Thanks to the square knot, we now have a hammock hanging in our yard between two trees. It’s pretty idyllic. Which is what we shoot for around here. Of course, you may not have a hammock, but you can still have a square knot. And how cool is that!?
The square knot starts the same way you start tying your shoes; with an overhand knot. The rest of the knot is simply a second overhand knot. The key to getting the knot right is to keep track of which end is which. You want the same end to go over both times, but the first time that end will be on the right and the second time that end will be on the left. Sneaky. It is a very distinctive knot when you’re done so you’ll know if you did it right or not. If all the parts of rope exiting the knot are sticking out in different directions, you should try again.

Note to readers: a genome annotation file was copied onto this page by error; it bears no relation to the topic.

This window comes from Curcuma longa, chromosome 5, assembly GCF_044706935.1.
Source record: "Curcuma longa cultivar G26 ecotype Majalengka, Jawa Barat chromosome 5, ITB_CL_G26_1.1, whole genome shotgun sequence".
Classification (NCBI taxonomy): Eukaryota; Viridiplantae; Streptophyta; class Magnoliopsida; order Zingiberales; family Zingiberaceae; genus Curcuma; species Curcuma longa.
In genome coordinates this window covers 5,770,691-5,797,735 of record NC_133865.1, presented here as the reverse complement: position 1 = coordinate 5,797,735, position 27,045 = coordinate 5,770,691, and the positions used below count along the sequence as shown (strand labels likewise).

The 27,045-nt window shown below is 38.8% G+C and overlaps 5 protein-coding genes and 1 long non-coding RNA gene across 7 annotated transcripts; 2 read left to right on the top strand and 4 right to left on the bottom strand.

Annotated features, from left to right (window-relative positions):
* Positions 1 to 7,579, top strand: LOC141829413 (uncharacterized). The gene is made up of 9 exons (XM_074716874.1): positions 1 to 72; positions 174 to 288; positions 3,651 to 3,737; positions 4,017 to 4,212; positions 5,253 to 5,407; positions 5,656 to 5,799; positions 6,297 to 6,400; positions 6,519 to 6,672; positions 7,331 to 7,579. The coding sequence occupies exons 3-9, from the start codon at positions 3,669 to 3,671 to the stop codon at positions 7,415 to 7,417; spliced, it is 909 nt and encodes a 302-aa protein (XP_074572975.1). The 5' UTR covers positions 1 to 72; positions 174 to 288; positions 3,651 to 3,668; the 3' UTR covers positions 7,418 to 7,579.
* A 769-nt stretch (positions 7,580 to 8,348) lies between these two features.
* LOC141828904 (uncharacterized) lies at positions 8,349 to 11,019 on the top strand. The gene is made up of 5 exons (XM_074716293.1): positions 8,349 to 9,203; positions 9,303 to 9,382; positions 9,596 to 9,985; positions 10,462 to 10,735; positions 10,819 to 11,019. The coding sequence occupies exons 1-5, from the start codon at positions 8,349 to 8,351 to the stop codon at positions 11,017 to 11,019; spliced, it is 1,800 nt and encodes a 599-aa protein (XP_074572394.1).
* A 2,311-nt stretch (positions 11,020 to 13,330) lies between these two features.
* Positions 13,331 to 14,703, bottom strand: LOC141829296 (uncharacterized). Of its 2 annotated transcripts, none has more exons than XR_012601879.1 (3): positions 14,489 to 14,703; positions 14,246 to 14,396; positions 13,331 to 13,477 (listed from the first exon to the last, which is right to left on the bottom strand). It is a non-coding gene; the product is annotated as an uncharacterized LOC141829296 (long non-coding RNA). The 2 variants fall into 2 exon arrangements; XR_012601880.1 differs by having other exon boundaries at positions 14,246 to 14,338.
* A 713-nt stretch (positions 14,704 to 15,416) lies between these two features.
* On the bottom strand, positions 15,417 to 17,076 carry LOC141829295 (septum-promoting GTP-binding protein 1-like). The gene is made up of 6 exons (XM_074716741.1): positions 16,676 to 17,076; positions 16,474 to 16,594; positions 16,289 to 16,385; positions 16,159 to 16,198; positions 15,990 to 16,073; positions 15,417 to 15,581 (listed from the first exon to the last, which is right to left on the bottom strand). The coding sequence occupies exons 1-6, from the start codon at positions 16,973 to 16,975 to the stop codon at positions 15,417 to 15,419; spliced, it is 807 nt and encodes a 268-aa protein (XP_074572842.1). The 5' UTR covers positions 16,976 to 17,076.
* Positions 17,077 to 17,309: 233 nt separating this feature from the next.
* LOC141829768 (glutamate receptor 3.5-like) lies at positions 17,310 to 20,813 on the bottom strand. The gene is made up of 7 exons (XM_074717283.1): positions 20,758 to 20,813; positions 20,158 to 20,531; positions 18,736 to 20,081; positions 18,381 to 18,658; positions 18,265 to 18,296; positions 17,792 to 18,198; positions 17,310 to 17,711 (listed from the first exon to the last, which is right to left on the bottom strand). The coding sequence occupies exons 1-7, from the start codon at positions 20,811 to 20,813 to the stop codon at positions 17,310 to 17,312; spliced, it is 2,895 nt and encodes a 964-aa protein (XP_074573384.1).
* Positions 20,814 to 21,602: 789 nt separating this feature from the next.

The reason there are so many different knots is because they are all best used for very specific uses. The square knot is a pretty common knot, but it’s often misused, and therefore you might think of it as a not very good knot. You’d be wrong. The goal of a knot is for the tension on the rope to continuously tighten the knot. In the case of a square knot, that only happens if the two ends of the rope are being pulled away from each other. So it is a great knot for making a loop of rope that will be pulled taught, such as tying up a bundle. Another bonus of the square knot is that it can be tied with two ends or one end and one middle. Apparently, the square knot is not recommended for joining two pieces of rope, you’re supposed to use a sheet bend for that. So there.